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Thread: How would you prove...

  1. #1
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    How would you prove...

    How would you prove that

    (A/B) U B = A if and only if B C A ?

    It's the iff that is giving me problems. Is there a technique for this type of proof?
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  2. #2
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    Re: How would you prove...

    Quote Originally Posted by Cairo View Post
    How would you prove that
    (A/B) U B = A if and only if B C A ?
    There is no one way to do any set theory proof.
    Here you might note that $\displaystyle \left( {A\backslash B} \right) \equiv \left( {A \cap B^c } \right)$

    Starting with $\displaystyle B\subseteq A$ what would $\displaystyle \left( {A \cap B^c } \right)\cup A=~?$
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    Re: How would you prove...

    Quote Originally Posted by Cairo View Post
    How would you prove that

    (A/B) U B = A if and only if B C A ?

    It's the iff that is giving me problems. Is there a technique for this type of proof?
    This statement is equivalent to the following statement :

    $\displaystyle (p\land \lnot q) \lor q \Leftrightarrow p$ iff $\displaystyle p \lor q \Leftrightarrow p$
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    Re: How would you prove...

    Quote Originally Posted by princeps View Post
    This statement is equivalent to the following statement :

    $\displaystyle (p\land \lnot q) \lor q \Leftrightarrow p$ iff $\displaystyle p \lor q \Leftrightarrow p$
    Thanks, but this looks even worse to me!
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  5. #5
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    Re: How would you prove...

    Would this not be A, Plato?

    I was thinking of relabelling (B C A) as D and ((A/B) U B = A) as E and then trying to argue D implies E and also that ~D implies ~E, but not sure if this would work or even where to start.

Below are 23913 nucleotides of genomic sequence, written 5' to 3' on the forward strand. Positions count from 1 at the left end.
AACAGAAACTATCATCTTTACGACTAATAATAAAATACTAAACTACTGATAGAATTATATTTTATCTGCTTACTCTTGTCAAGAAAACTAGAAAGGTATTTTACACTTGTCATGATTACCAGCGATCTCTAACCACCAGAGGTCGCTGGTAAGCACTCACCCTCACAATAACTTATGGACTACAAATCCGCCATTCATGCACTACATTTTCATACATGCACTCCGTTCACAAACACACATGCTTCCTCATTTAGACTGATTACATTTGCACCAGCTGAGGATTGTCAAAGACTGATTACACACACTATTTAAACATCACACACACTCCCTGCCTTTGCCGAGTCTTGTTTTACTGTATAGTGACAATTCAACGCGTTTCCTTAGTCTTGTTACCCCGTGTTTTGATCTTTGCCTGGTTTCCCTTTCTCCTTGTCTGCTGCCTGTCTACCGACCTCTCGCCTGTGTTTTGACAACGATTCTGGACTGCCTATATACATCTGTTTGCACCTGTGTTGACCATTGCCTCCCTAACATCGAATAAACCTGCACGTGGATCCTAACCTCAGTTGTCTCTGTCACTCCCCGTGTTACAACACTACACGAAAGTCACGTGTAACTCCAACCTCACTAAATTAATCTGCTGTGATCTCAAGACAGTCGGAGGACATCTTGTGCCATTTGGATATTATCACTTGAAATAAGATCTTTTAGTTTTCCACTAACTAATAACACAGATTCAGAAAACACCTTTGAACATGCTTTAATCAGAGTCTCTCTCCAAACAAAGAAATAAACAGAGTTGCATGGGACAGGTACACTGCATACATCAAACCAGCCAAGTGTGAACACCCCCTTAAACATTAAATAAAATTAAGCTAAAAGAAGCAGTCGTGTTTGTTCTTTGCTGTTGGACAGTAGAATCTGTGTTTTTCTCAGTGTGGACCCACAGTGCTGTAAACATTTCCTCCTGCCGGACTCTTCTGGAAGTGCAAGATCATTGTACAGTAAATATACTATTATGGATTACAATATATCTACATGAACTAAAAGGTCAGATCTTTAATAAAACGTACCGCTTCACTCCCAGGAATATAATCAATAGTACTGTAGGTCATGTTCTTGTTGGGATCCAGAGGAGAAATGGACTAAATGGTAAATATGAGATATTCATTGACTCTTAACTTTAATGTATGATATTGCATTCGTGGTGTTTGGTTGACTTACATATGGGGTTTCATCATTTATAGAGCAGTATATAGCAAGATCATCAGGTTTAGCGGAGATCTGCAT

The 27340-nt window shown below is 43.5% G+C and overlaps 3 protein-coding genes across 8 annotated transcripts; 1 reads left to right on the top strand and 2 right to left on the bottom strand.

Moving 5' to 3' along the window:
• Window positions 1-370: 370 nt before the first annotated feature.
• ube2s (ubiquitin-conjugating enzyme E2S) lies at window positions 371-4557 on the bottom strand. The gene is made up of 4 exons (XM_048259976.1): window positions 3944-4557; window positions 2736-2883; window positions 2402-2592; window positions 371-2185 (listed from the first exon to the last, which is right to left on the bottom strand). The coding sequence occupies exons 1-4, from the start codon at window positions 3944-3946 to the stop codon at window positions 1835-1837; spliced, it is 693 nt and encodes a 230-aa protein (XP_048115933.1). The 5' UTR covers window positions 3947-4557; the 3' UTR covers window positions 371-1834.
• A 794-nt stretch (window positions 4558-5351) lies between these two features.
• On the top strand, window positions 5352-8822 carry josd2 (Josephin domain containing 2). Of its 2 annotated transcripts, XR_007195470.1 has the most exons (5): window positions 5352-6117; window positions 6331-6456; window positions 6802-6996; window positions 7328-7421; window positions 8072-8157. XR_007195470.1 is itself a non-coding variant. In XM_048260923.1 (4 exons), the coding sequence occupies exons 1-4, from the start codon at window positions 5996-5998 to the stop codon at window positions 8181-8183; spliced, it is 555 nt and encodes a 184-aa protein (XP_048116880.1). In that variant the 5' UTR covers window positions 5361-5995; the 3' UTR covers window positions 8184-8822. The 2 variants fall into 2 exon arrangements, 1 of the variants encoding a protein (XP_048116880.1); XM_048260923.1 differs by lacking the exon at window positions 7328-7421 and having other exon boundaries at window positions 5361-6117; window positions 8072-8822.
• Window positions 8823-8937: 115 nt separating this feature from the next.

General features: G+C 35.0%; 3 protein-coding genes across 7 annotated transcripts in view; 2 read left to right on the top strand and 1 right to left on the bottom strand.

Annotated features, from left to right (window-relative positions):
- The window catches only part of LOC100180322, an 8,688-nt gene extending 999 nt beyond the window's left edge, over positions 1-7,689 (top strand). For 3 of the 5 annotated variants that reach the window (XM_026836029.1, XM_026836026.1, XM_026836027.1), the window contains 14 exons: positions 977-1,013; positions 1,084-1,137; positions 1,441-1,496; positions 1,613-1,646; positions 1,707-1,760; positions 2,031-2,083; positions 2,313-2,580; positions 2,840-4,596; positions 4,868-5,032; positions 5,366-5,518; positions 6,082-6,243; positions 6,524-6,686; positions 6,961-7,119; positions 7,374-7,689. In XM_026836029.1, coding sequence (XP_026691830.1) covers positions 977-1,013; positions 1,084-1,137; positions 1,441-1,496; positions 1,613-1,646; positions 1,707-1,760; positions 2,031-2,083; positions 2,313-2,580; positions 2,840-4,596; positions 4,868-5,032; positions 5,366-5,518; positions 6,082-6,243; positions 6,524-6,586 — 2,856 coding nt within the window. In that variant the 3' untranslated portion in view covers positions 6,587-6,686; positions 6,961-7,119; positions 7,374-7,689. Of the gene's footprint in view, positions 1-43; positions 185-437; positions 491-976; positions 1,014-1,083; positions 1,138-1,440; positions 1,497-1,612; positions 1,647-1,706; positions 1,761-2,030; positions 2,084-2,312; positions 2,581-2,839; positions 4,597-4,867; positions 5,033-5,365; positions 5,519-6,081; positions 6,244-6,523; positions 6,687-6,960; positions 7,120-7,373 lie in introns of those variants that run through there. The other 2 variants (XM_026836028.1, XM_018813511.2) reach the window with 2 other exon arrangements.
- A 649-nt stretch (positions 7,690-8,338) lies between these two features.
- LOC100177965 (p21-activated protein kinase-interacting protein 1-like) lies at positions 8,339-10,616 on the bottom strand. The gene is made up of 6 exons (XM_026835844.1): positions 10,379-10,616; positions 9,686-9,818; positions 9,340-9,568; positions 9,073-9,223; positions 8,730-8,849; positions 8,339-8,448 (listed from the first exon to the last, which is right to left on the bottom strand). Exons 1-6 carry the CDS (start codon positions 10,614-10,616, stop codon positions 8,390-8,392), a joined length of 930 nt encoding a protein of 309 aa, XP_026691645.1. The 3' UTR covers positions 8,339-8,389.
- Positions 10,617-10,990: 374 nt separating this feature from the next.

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  6. #6
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    Re: How would you prove...

    Quote Originally Posted by Cairo View Post
    Would this not be A, Plato?
    That is correct. So you have proved it one way.

    Now suppose that $\displaystyle (A\cap B^c)\cup B=A$ now show that $\displaystyle B\subseteq A.$
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  7. #7
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    Re: How would you prove...

    Quote Originally Posted by Plato View Post
    That is correct. So you have proved it one way.

    Now suppose that $\displaystyle (A\cap B^c)\cup B=A$ now show that $\displaystyle B\subseteq A.$
    Using the distributive law I get

    (A U B) and (B^c U B) = .......

    But not sure how to continue this argument.

    Will have a think about it.
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    Re: How would you prove...

    Quote Originally Posted by Plato View Post
    There is no one way to do any set theory proof.
    Here you might note that $\displaystyle \left( {A\backslash B} \right) \equiv \left( {A \cap B^c } \right)$

    Starting with $\displaystyle B\subseteq A$ what would $\displaystyle \left( {A \cap B^c } \right)\cup A=~?$
    Should not $\displaystyle \left( {A \cap B^c } \right)\cup A$ be $\displaystyle \left( {A \cap B^c } \right)\cup B$

    And then be equal to: $\displaystyle (B\cup A)\cap(B\cup B^c)$ ?
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